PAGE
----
UPDATE 2-Shell gas boss steps down after losing CEO race
(Adds detail on Shell's possible consolidation, paras 5-7)
By Tom Bergin
LONDON May 26 (Reuters) - Royal Dutch Shell Plc (RDSa.L) said Linda Cook was stepping down as head of the oil group's gas and power division, after she lost out in the race to become Shell's new chief executive.
The world's second-largest non-government controlled oil company by market value said in a statement on Tuesday that Cook, 50, would resign as a director on June 1 after 29 years with the company.
The decision was by mutual agreement, a spokesman said.
The move likely reflects the desire of the incoming CEO, Peter Voser, the current chief financial officer, to shape a new team, dealers said.
Shell is broadly divided into three divisions -- exploration and production; gas and power; and downstream -- and Cook's departure makes it more likely that the structure could be consolidated by Voser into two divisions, analysts have said.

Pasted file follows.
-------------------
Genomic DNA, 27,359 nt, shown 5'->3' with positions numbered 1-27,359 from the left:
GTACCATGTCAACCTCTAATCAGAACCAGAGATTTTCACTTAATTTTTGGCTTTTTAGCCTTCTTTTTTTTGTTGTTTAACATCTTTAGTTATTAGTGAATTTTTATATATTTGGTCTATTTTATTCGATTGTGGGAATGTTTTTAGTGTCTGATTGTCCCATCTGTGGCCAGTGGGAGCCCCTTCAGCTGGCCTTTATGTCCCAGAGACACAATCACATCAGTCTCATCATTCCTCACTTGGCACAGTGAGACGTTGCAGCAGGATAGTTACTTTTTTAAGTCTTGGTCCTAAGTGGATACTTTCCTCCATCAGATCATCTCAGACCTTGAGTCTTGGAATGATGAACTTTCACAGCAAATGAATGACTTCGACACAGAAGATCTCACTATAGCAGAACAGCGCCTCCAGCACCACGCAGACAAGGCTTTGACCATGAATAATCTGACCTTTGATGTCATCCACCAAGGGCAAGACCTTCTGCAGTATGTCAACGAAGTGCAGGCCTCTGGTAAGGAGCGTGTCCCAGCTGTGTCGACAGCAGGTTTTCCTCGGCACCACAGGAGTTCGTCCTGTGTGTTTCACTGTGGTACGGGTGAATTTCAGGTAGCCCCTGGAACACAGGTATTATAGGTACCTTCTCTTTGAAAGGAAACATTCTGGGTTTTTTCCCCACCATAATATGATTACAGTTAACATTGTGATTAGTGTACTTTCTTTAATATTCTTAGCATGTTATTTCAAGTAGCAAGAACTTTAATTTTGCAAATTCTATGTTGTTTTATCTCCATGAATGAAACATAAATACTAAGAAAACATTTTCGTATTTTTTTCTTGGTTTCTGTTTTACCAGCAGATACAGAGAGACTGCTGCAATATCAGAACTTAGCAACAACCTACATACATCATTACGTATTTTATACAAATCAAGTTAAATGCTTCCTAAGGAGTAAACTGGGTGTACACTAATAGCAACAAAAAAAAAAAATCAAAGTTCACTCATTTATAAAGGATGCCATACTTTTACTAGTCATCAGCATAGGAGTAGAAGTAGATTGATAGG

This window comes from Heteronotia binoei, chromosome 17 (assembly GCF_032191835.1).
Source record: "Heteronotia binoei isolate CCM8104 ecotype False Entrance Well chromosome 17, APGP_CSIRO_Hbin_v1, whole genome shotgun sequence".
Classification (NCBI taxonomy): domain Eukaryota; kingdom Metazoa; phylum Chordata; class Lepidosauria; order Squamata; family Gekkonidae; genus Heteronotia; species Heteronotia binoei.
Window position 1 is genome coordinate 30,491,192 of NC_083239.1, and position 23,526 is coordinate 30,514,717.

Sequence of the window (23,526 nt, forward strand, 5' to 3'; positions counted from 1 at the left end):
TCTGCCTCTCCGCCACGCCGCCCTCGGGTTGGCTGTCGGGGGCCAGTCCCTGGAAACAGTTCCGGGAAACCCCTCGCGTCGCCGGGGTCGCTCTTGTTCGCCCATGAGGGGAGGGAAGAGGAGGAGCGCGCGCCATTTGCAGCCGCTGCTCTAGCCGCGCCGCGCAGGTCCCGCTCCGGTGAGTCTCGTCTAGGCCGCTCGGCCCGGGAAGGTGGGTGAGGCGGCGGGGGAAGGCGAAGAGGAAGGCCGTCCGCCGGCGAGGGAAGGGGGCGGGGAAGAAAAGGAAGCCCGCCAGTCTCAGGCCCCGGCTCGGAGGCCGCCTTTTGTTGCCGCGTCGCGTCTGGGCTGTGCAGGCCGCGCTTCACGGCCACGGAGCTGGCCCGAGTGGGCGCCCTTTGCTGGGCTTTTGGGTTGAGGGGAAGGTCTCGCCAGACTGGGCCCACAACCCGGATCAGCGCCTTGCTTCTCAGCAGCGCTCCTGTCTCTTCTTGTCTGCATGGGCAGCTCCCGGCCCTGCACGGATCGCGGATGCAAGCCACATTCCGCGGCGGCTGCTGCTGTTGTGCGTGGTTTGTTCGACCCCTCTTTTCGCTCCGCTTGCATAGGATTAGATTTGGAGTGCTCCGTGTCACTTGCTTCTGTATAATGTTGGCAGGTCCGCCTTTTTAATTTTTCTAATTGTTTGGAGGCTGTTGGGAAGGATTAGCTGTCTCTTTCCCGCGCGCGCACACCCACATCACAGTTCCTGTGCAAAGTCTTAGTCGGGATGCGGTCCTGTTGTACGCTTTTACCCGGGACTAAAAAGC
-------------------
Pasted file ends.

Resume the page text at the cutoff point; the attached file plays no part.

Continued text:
The Financial Times reported on Wednesday that exploration and production was likely to be merged with gas and power into a single unit once the new structure is unveiled.
Such an integration would mirror a similar move by rival British Petroleum in the past two years, the paper said.
Around half of Shell's hydrocarbon output comes from gas and Cook's role was to help bring this to market, overseeing major projects to liquefy the gas, the group's gas shipping unit and Shell's large trading operation.
The Kansas-born petroleum engineer previously headed Shell's Canadian subsidiary and is a non-executive director at jet maker Boeing Co (BA.N). She regularly appeared in business publications' lists of the most powerful women in business.
"I am most grateful to Linda Cook for her many important contributions to the success of our company. Shell's LNG capacity has risen by over 60 percent in the last five years," Royal Dutch Shell Chief Executive Jeroen van der Veer said.
Liquefied natural gas (LNG) is gas cooled to liquid so it can be transported long distances in special ships. It has been one of the fastest growing energy products in recent years. (Editing by David Holmes and Jon Boyle)
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